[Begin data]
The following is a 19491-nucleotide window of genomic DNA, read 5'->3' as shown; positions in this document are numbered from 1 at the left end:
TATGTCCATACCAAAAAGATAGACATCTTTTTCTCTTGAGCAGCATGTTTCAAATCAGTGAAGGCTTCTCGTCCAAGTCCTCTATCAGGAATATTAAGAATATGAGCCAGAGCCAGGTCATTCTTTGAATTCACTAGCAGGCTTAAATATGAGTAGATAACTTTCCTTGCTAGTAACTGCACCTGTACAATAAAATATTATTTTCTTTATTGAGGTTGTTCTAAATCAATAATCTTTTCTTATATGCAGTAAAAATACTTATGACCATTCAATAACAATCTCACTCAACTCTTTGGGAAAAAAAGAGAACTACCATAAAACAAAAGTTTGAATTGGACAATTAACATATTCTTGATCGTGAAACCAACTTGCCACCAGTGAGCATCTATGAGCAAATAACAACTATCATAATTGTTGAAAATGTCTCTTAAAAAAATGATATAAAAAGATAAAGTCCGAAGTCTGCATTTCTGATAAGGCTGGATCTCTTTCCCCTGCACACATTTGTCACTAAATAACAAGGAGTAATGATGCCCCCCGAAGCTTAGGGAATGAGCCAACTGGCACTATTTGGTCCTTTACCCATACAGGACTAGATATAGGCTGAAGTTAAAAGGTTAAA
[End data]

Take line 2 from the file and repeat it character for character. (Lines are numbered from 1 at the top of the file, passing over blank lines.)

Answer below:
TATGTCCATACCAAAAAGATAGACATCTTTTTCTCTTGAGCAGCATGTTTCAAATCAGTGAAGGCTTCTCGTCCAAGTCCTCTATCAGGAATATTAAGAATATGAGCCAGAGCCAGGTCATTCTTTGAATTCACTAGCAGGCTTAAATATGAGTAGATAACTTTCCTTGCTAGTAACTGCACCTGTACAATAAAATATTATTTTCTTTATTGAGGTTGTTCTAAATCAATAATCTTTTCTTATATGCAGTAAAAATACTTATGACCATTCAATAACAATCTCACTCAACTCTTTGGGAAAAAAAGAGAACTACCATAAAACAAAAGTTTGAATTGGACAATTAACATATTCTTGATCGTGAAACCAACTTGCCACCAGTGAGCATCTATGAGCAAATAACAACTATCATAATTGTTGAAAATGTCTCTTAAAAAAATGATATAAAAAGATAAAGTCCGAAGTCTGCATTTCTGATAAGGCTGGATCTCTTTCCCCTGCACACATTTGTCACTAAATAACAAGGAGTAATGATGCCCCCCGAAGCTTAGGGAATGAGCCAACTGGCACTATTTGGTCCTTTACCCATACAGGACTAGATATAGGCTGAAGTTAAAAGGTTAAA